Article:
FIG. 2 illustrates a perspective view of one embodiment of a union lock. Union lock 40 may include a pair of bridgepieces 42. Bridgepiece 42 preferably includes elongated member 44 coupled at each end to an arcuate flange 46. Elongated member 44 may be coupled to flange 46 by, e.g., a weld. Elongated member 44 is preferably configured to fit over union nut 30 during use; in an embodiment, elongated member 44 may include a series of sections 45 oriented at an angle to one another. A pad 54 may be attached to elongated member 44 (via, e.g., a weld). Pad 54 may contact union nut 30 during use to form an engagement between union lock 40 to prevent disengagement of the union (see FIG. 6).
Flange 46 preferably includes a curved portion 48 through which the flange is coupled to elongated member 44. Curved portion 48 preferably is substantially semicircular in shape and extends through approximately 180°. A tab 50 is preferably formed at each end of curved portion 48. Tab 50 preferably has a hole 52 formed therein through which a connector (such as connector 56, depicted in FIGS. 3A and 3B) may be inserted. As depicted in FIGS. 3A and 3B, connector 56 includes a screw 58, a washer 60, and a nut 62. Shaft 66 of screw 58 may be inserted through the holes in tabs 50. Preferably, screw 58 includes a head 64 having a diameter greater than a diameter of the holes to prevent the screw from passing completely thorough the holes. Washer 60 and nut 62 may then be placed on the end of shaft 66 and nut 62 tightened to form an engagement between the two bridgepieces.
Turning now to FIG. 4, an alternate embodiment of a union lock is depicted. Union lock 140 includes a pair of elongated members 144 coupled at each end to an arcuate flange 146. Elongated member 144 is preferably configured to fit over union nut 30 during use. A pad 154 may be attached to elongated member 144 to form an engagement between union lock 140 and the union nut to prevent rotation of the union nut (see FIG. 6). Arcuate flange 146 preferably includes curved portion 148 through which the flange is coupled to elongated member 144. Curved portion 148 preferably is substantially circular in shape and extends through approximately 360° without, however, forming a closed loop. A tab 150 is preferably formed at each end of curved portion 148. Tab 150 preferably has a hole 152 formed therein through which a connector (such as connector 156, depicted in FIG. 5) may be inserted. Union lock 140 may be substantially similar to union lock 40 (FIG. 2) in materials and construction. Connector 156 may be substantially similar to connector 56 depicted in FIGS. 3A and 3B and may be tightened to form an engagement between tabs 150 of union lock 140.
FIG. 6 depicts a union lock according to either of the embodiments described herein in use. Although FIG. 6 will be described in terms of union lock 40, the description should be understood to apply equally to union lock 140. As depicted in FIG. 6, conduits 10 and 20 have been joined by union nut 30. Union lock 40 has been placed around first conduit 10, second conduit 20, and union nut 30. An engagement has been formed by inserting screws 58 though the holes in tabs 50, placing washers 60 on shafts 66 of the screws, and tightening nuts 62 onto the screws. Tightening the nuts preferably compresses curved portions 48 against the conduits to form the engagement between conduits 10 and 20 and union lock 40. In an embodiment, union nut 30 includes projections 33 spaced around an exterior surface of the union nut. In embodiments including a pad such as pad 54 (see FIG. 2) attached to elongated member 44, the pad (not visible in FIG. 6) is preferably configured to fit in space 35 between projections 33 to form an engagement between union lock 40 and union nut 30 to further inhibit rotation of the union nut and to maintain the union between the conduits.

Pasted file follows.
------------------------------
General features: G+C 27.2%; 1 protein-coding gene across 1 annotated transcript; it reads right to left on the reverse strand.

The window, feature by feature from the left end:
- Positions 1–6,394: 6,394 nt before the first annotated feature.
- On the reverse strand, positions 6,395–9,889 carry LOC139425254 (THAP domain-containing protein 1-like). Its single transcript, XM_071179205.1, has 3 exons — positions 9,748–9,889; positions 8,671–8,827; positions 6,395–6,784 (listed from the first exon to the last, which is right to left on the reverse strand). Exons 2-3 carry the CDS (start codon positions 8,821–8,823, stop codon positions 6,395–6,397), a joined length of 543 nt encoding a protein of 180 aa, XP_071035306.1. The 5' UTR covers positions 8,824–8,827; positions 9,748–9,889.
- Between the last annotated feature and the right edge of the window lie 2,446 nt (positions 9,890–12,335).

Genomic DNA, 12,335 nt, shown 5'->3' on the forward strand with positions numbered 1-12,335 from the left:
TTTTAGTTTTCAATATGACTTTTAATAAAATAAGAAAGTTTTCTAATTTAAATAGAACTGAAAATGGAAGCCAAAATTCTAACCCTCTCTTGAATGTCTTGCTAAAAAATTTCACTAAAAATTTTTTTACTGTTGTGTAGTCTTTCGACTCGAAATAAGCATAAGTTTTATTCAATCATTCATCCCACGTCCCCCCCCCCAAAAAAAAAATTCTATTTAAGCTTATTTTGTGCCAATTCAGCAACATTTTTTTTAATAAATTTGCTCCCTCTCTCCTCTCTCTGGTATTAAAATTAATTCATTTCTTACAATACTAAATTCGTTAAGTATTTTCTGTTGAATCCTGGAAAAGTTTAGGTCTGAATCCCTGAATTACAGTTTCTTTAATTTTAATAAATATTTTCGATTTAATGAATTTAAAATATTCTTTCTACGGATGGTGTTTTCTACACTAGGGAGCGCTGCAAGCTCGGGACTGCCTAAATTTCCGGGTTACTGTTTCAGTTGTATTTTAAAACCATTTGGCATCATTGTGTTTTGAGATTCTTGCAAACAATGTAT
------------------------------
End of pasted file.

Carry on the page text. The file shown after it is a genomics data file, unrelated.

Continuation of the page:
It will be appreciated to those skilled in the art having the benefit of this disclosure that this invention is believed to provide a union lock for maintaining a union between two conduits and a method for forming the union. Further modifications and alternative embodiments of various aspects of the invention will be apparent to those skilled in the art in view of this description. For example, the union lock described herein may be used to join either flexible conduits (e.g., hoses) as well as rigid conduits (e.g., pipes). In addition, the union lock described herein may be used in applications other than industrial settings (e.g., heating and air conditioning units and engines). It is intended that the following claims be interpreted to embrace all such modifications and changes and, accordingly, the specification and drawings are to be regarded in an illustrative rather than a restrictive sense.
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|U.S. Classification||285/92, 285/114, 411/192|
|Jul 8, 1998||AS||Assignment|
Owner name: ADVANCED MICRO DEVICES, INC., CALIFORNIA
Free format text: ASSIGNMENT OF ASSIGNORS INTEREST;ASSIGNORS:BURRESS, TOMMY E.;THOMPSON, DUANE A.;CAROSELLI, JAMES V.;REEL/FRAME:009317/0762;SIGNING DATES FROM 19980702 TO 19980706
|May 19, 2004||REMI||Maintenance fee reminder mailed|
|Nov 1, 2004||LAPS||Lapse for failure to pay maintenance fees|
|Dec 28, 2004||FP||Expired due to failure to pay maintenance fee|
Effective date: 20041031